Green and fertile Roscommon has numerous lakes and rivers, its eastern boundary formed by the Shannon, largely in the shape of Lough Ree. The center of the county is given to sheep and cattle farming, the east and west runs to bogland. There are numerous archaeological sites. Lough Key Forest Park is laid out with trails and gardens.
The small town of Roscommon is dominated by the ruins of its Norman castle. Nearby are the remains of a Dominican Friary. Strokestown Park House is a fine Palladian mansion with original 18th-century furniture.
Land of wide sandy beaches and high mountains, Mayo is a quieter version of Connemara, rising to the sacred mountain of Croagh Patrick, an annual place of pilgrimage. Mayo is one of Ireland’s loveliest counties, extending round Clew Bay to the Corraun Peninsula and Achill Island, and beyond to the windswept corners of the Mullet Peninsula. This northern part of Mayo is virtually unknown.
A delightful little town, Westport contrasts remarkably with the wild countryside all around. Ideal for walkers visiting Croagh Patrick, Westport lounges along the Carrowbeg River, exuding a busy air from the elegance of its Georgian designs. The annual Westport Sea Angling Festival and the Horse Fair are great attractions. The sea angling in Clew Bay is reputedly the finest in Europe.
Achill Island, linked by a bridge, is best explored on foot, from the high cliffs at Achill Head, to the lovely beaches at Keem Strand and Trawmore Strand. The Atlantic Drive is the finest way to view the island by car and begins from the village of Mulrany. Along the north Mayo coast is the archaeological site known as the Céide Fields, supported by an imaginative visitor center that explains the 5000 years of settlement in this part of Ireland.
In the southeast of the county, the small town of Knock has an internationally recognized Marian shrine. Approximately 1.5 million pilgrims visit the shrine annually.
This county owes a good deal of its fame to WB Yeats, the Nobel Prize winner, who used to visit here with his artist brother, Jack. Crannogs (lake dwellings) were once a common feature here, and their remains can still be found.
The town of Sligo grew in prosperity, trading on beer, spirits, rope and linen, and was one of the main ports sailing to the USA. This is the largest town in northwest Ireland, built around bridges spanning the River Garavogue. Sligo Abbey is a ruined Dominican priory, founded in 1252, but destroyed by Cromwell’s forces; it is the town’s oldest building. The Municipal Art Gallery and Sligo County Museum have a good deal about the Yeats brothers. Doorly Park and Sligo Racecourse have some lovely walks.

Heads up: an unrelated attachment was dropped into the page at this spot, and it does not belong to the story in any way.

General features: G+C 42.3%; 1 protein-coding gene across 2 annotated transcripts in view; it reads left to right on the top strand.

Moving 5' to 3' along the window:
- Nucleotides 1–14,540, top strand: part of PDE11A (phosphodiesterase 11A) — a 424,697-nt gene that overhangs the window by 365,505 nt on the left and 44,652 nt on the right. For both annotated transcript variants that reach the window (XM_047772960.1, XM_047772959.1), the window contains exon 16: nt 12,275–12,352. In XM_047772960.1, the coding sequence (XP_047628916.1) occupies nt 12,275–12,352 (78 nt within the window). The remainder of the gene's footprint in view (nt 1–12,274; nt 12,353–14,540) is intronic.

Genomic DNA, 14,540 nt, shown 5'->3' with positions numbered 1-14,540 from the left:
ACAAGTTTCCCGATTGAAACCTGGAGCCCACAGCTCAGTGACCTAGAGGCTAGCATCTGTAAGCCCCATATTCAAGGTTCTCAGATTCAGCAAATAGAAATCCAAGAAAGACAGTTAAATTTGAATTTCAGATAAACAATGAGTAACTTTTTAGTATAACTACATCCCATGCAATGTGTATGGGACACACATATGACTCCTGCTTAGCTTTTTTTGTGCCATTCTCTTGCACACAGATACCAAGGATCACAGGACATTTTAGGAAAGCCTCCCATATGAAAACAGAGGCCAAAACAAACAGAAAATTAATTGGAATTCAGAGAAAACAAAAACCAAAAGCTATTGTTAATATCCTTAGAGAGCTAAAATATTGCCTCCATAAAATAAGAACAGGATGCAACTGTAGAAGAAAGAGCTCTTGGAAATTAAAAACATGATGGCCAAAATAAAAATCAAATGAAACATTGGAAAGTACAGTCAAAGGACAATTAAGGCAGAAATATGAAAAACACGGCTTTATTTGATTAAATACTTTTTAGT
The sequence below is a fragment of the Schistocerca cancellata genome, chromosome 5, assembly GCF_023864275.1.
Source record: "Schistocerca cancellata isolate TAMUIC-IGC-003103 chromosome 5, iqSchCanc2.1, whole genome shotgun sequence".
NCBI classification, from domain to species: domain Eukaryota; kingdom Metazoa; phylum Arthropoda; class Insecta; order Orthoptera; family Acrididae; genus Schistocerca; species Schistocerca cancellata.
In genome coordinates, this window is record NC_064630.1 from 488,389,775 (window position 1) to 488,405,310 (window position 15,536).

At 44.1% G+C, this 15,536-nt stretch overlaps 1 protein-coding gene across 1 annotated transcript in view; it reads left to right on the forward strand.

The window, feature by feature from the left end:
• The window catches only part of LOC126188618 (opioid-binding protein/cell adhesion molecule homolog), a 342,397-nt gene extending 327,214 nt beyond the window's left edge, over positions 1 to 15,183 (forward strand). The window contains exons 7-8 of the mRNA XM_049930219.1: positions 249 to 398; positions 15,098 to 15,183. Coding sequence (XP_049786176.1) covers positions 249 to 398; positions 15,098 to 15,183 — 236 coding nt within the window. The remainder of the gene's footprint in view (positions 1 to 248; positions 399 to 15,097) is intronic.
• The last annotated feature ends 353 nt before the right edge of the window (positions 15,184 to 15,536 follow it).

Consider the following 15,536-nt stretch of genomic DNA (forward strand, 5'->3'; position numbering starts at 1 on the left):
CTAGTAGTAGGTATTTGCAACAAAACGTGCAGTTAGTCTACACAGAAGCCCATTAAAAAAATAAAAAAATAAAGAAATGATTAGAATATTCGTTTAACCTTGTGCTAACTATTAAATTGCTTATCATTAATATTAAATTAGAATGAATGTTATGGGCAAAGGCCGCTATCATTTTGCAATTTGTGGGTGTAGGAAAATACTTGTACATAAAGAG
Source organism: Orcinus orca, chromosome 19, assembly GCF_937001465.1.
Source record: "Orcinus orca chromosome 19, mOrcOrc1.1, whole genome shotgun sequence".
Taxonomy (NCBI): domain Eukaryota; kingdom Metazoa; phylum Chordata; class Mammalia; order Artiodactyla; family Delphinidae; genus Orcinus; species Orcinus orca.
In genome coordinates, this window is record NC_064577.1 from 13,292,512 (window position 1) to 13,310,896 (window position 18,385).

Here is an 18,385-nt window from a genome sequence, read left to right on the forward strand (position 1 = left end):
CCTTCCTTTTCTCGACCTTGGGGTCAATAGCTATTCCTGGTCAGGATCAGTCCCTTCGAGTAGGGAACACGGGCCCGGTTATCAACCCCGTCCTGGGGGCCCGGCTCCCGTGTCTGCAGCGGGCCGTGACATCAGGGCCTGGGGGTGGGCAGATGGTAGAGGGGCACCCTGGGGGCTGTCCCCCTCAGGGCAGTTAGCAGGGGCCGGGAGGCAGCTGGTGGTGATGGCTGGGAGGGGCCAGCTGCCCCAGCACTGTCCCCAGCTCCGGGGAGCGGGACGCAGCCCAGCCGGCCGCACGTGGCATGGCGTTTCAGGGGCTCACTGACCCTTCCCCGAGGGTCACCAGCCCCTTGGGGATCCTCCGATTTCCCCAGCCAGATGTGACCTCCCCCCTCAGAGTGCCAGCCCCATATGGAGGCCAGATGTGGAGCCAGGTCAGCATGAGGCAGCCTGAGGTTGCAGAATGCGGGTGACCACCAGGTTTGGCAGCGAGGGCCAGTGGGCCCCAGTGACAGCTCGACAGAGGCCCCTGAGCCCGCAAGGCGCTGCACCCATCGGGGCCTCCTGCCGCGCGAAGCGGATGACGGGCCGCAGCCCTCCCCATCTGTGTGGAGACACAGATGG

Carrowmore is an important prehistoric site with a vast number of stone circles and dolmens. The Arigna Scenic Drive gives good views of Lough Key. Benbulben is a distinctive mountain to the north of Sligo; the climb is steep but not especially demanding, and the view worth the effort.
The county of Leitrim is a perfect place for a peaceful holiday; with its foothold on the Atlantic coast, and forming a long and narrow county divided by hills and rivers, and the beauty of Lough Allen. The main pursuit here is angling, though walkers will find solitude among the Manorhamilton Hills.
To the south of the county, Carrick-on-Shannon was always an important crossroads and meeting place. Today, it is the center of river cruising on the Shannon, and heavily geared up to all aquatic pursuits, with over 40 lakes where fishing is unrestricted. Costelloe Memorial Chapel claims to be the second-smallest chapel in the world.
All Ireland is represented in Donegal, from the heather moors, mountains and bogs of the Gaeltacht in the west, to the rich farmlands and towns of the east. Taking the full force of Atlantic gales, much of Donegal’s beauty is fashioned by the sea. The coastal cliffs around Slieve League are stunning as is the great arc of Donegal Bay. But the county is primarily one of rocky landscapes and hauntingly beautiful moorlands.
Donegal has an air of charm about it, in spite of being busy and often crowded. Donegal Castle was once the stronghold of the O’Donnells.
St John’s Point sticks out on a limb; Slieve League is outstanding, from the cliffs of Bunglass to the glorious sands of Silver Strand. Glencolumbkille is named after St Columba, who founded a monastery here. The Northern Peninsulas and their islands are a world apart, stretching northwards from The Rosses through Gweedore, Cloghaneely and across Lough Swilly to Inishowen. Inland, Glenveagh National Park is a region of undulating peat hills that embrace Glenveagh Castle and Gardens.